Wednesday, May 15, 2013

brava angelina

Angelina Jolie recently announced her decision to undergo a double mastectomy earlier this year as an anti-breast cancer preventive measure. After having lost her mother, Marcheline Bertrande, at age 56, to ovarian cancer in 2007, Jolie discovered that she possessed a mutated gene, one of the early markers for breast and ovarian cancer, as she lays out in honest, engaging, and touching detail in her recent New York Times op ed piece, "My Medical Choice." Some may consider such a step radical, but Jolie is undeniably making a brave, and very personal choice about her health.

The initial screening for the mutated gene, depending on your insurance, can be costly, not to mention the subsequent, if opted for, surgeries. One of Jolie's intentions, besides living her life in a frank and open manner, is to try to advocate for making such tests more widely available and affordable. It makes dollars and sense. In the big picture such testing and even the surgeries would end up being cheaper than cancer treatment. Not to mention the easing of minds that could be achieved.

Angelina Jolie
Jolie with her mother, Marcheline Bertrand
Clan Jolie-Pitt
My own gynecologist, a breast cancer survivor, is a strong advocate for such measures. When a slight shadow on one of my routine mammograms profiled me for six-month instead of yearly mammos, she suggested a new test, for genetic markers, to see if she could lower my probability profile. It cost far less than the $3000 mentioned in Jolie's op ed, which may be the "price" of the test, pre adjustments and insurance, etc. My doc was able to order it in such a way that made it very low cost to me. It wasn't a blood test, but a saliva swab. The doc says this is the future of medicine, checking genetic predictors and creating custom treatments. Bottom line, I didn't have a high probability marker genetically (whew), so will be able to go back to yearly or, as the protocols change, maybe even bi-yearly mammos in future. Again — long-term less testing, less spending. And less worry.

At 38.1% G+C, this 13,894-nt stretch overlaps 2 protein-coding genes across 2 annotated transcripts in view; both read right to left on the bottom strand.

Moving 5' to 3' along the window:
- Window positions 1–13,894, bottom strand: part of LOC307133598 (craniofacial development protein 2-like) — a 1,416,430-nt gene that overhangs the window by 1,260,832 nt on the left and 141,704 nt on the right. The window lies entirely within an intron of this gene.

What many are focusing on with Jolie's revelation is her status as an international beauty and what the surgeries might mean for her career. But Jolie has been far much more than a sex symbol for many years now, with her charity work (Special Envoy and former Goodwill Ambassador for the UNHCR - United Nations High Commissioner for Refugees), Academy Award-winning actress (Girl, Interrupted), and director (In the Land of Blood and Honey). But what comes across most clearly to me most about Jolie, always, is her devotion to her family. She would risk anything to be with them, and to not put them through what she went through, losing her mother to cancer. Brava, Angelina, for what must have been a very difficult decision, but for you and your family was the right one. And courage for any future health-related decisions you might choose or need to make. Good health to you and your family.
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